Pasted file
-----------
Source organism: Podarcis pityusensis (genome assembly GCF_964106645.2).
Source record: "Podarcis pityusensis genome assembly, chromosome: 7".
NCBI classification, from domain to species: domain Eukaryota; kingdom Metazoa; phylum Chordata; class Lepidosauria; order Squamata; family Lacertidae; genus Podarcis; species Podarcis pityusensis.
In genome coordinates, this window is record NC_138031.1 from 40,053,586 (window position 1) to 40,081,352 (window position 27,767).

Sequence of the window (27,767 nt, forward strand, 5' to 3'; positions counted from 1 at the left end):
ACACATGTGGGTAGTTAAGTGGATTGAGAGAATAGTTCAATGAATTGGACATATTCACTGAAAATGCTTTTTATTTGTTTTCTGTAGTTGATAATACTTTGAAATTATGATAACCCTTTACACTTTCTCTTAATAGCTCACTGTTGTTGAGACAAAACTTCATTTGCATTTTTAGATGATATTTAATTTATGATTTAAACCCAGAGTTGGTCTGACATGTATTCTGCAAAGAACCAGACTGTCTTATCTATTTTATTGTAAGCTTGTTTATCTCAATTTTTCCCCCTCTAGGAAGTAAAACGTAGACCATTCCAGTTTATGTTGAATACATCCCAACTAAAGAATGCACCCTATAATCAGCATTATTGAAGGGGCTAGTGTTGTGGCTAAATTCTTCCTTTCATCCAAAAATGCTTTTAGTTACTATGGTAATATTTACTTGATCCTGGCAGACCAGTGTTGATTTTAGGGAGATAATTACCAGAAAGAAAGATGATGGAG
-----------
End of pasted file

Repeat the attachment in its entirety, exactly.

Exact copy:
Source organism: Podarcis pityusensis (genome assembly GCF_964106645.2).
Source record: "Podarcis pityusensis genome assembly, chromosome: 7".
NCBI classification, from domain to species: domain Eukaryota; kingdom Metazoa; phylum Chordata; class Lepidosauria; order Squamata; family Lacertidae; genus Podarcis; species Podarcis pityusensis.
In genome coordinates, this window is record NC_138031.1 from 40,053,586 (window position 1) to 40,081,352 (window position 27,767).

Sequence of the window (27,767 nt, forward strand, 5' to 3'; positions counted from 1 at the left end):
ACACATGTGGGTAGTTAAGTGGATTGAGAGAATAGTTCAATGAATTGGACATATTCACTGAAAATGCTTTTTATTTGTTTTCTGTAGTTGATAATACTTTGAAATTATGATAACCCTTTACACTTTCTCTTAATAGCTCACTGTTGTTGAGACAAAACTTCATTTGCATTTTTAGATGATATTTAATTTATGATTTAAACCCAGAGTTGGTCTGACATGTATTCTGCAAAGAACCAGACTGTCTTATCTATTTTATTGTAAGCTTGTTTATCTCAATTTTTCCCCCTCTAGGAAGTAAAACGTAGACCATTCCAGTTTATGTTGAATACATCCCAACTAAAGAATGCACCCTATAATCAGCATTATTGAAGGGGCTAGTGTTGTGGCTAAATTCTTCCTTTCATCCAAAAATGCTTTTAGTTACTATGGTAATATTTACTTGATCCTGGCAGACCAGTGTTGATTTTAGGGAGATAATTACCAGAAAGAAAGATGATGGAG